The picture above is a street view, pretty much as you arrive in Camden Town. The market is located next to Camden Lock – hard to miss (below).
Have you been to Camden Market? Drop a comment below and let me know your experience.
Back at the end of May we spent a bit of time in London. We always love to visit Camden Market. Never buy much at the market but the atmosphere is great. In the long days of spring and summer it’s great to end the day with a drink or two while the rush hour winds down.
At the end of the day it’s great to chill out at one of the pubs and enjoy the early evening with a drink.
Here are a few views of the area, from the pub at sundown.
Of course, this was spring. We also went there in Winter – check it out.
Starting with a family wedding in May, the spring and summer have been filled with activities. Now i’m trying to catch up. Here’s part 1.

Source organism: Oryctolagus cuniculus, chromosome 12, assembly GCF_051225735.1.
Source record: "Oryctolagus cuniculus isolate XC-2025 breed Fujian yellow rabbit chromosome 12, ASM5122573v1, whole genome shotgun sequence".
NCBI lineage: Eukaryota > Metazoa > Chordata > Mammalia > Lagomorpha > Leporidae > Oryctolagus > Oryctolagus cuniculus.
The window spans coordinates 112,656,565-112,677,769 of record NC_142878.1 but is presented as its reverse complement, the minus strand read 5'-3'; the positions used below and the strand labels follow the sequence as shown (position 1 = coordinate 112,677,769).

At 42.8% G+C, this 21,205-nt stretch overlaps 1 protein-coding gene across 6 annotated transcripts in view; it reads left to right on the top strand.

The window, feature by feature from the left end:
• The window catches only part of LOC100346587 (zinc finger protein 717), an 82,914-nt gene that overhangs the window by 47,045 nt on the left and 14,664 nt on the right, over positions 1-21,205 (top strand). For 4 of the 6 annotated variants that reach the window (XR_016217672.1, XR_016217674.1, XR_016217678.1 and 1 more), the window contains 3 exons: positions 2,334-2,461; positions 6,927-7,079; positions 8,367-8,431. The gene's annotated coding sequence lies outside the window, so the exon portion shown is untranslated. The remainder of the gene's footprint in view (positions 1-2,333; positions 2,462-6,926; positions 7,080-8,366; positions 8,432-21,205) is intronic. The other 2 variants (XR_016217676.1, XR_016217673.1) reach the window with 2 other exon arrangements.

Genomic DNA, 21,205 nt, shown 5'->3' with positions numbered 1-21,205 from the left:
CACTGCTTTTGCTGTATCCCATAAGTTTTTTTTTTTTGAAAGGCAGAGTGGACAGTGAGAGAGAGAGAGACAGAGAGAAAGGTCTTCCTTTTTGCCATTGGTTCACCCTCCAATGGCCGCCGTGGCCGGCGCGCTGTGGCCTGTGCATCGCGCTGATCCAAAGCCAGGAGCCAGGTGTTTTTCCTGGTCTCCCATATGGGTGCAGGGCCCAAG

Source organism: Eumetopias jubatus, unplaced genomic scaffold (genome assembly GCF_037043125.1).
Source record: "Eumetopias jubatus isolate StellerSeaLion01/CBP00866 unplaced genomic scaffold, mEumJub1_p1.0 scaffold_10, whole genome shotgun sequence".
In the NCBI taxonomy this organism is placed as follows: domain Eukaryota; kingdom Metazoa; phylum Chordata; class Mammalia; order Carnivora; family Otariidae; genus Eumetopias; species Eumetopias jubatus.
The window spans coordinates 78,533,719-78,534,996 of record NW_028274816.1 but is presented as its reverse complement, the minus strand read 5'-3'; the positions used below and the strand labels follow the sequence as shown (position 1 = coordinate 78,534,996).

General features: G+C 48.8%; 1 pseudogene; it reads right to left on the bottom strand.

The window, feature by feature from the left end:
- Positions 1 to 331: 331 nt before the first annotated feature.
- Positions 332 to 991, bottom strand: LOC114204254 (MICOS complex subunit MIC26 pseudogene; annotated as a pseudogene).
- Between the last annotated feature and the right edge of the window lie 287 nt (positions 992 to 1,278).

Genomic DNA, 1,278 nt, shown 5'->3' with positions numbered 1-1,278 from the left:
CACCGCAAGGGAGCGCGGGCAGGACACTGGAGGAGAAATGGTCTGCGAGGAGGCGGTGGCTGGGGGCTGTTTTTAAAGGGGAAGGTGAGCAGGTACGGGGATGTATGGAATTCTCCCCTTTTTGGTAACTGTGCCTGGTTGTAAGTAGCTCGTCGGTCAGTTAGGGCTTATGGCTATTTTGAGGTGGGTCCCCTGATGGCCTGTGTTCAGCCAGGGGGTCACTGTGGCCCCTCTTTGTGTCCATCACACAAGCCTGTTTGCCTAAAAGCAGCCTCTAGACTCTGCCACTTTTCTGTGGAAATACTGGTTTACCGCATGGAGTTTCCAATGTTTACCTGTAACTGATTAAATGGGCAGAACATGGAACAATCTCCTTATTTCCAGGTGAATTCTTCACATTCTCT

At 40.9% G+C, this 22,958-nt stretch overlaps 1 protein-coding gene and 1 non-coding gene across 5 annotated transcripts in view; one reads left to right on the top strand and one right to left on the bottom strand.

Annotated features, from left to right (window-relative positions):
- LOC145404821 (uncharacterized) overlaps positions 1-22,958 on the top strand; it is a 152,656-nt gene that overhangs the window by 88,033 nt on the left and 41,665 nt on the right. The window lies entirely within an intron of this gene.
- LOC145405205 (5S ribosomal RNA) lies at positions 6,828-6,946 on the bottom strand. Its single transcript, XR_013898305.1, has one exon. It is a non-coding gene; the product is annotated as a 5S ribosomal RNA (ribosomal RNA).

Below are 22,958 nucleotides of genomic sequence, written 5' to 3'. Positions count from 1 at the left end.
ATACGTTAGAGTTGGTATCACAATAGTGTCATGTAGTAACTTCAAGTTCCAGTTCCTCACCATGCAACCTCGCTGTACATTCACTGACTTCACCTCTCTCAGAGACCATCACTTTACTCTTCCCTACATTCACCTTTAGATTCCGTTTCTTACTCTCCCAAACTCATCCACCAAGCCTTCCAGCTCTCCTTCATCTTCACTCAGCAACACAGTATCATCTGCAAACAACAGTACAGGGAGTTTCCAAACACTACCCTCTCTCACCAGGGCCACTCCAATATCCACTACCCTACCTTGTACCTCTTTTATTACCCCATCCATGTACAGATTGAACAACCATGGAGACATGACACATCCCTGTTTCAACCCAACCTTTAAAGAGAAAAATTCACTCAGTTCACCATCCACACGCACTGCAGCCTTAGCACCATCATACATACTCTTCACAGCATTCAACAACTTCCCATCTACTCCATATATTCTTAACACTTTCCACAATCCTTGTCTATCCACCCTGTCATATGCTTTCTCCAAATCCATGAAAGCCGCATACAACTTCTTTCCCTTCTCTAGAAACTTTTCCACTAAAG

From home we can be anywhere in London in under 2 hours. It’s a trip we do occasionally just for fun, or sometimes on business. We recently had a visitor stay with us on a first visit to the UK. That was a good excuse to head south and be London tourists. Here’s part one of our visit, where we started with a plan, lost the plan and just enjoyed ourselves. No deliberate visits to iconic landmarks. Just doing a day trip to London.
Like many in the UK, we take this train ride for granted. It’s easy to forget that many countries simply don’t have this luxury. So the trip to London becomes a bit more of an adventure.